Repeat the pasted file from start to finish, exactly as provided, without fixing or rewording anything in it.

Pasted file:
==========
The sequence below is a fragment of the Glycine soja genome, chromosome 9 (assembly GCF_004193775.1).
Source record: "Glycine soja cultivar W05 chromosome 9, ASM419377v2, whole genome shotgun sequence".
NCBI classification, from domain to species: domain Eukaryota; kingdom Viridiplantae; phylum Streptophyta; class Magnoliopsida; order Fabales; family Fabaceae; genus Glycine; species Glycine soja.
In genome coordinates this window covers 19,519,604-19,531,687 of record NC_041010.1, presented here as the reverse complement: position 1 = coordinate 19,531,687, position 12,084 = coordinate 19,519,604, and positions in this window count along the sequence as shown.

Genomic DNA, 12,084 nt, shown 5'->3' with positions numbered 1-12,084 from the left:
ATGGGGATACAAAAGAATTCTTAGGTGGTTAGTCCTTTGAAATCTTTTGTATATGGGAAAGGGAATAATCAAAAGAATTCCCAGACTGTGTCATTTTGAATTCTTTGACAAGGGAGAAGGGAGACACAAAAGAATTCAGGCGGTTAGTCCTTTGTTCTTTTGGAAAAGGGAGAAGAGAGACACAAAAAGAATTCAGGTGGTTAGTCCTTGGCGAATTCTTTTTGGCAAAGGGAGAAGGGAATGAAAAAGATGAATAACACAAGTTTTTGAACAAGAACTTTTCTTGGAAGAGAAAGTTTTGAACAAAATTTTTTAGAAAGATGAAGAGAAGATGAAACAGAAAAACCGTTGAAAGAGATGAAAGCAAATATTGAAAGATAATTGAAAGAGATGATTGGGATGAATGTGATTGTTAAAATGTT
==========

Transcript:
The sequence below is a fragment of the Glycine soja genome, chromosome 9 (assembly GCF_004193775.1).
Source record: "Glycine soja cultivar W05 chromosome 9, ASM419377v2, whole genome shotgun sequence".
NCBI classification, from domain to species: domain Eukaryota; kingdom Viridiplantae; phylum Streptophyta; class Magnoliopsida; order Fabales; family Fabaceae; genus Glycine; species Glycine soja.
In genome coordinates this window covers 19,519,604-19,531,687 of record NC_041010.1, presented here as the reverse complement: position 1 = coordinate 19,531,687, position 12,084 = coordinate 19,519,604, and positions in this window count along the sequence as shown.

Genomic DNA, 12,084 nt, shown 5'->3' with positions numbered 1-12,084 from the left:
ATGGGGATACAAAAGAATTCTTAGGTGGTTAGTCCTTTGAAATCTTTTGTATATGGGAAAGGGAATAATCAAAAGAATTCCCAGACTGTGTCATTTTGAATTCTTTGACAAGGGAGAAGGGAGACACAAAAGAATTCAGGCGGTTAGTCCTTTGTTCTTTTGGAAAAGGGAGAAGAGAGACACAAAAAGAATTCAGGTGGTTAGTCCTTGGCGAATTCTTTTTGGCAAAGGGAGAAGGGAATGAAAAAGATGAATAACACAAGTTTTTGAACAAGAACTTTTCTTGGAAGAGAAAGTTTTGAACAAAATTTTTTAGAAAGATGAAGAGAAGATGAAACAGAAAAACCGTTGAAAGAGATGAAAGCAAATATTGAAAGATAATTGAAAGAGATGATTGGGATGAATGTGATTGTTAAAATGTT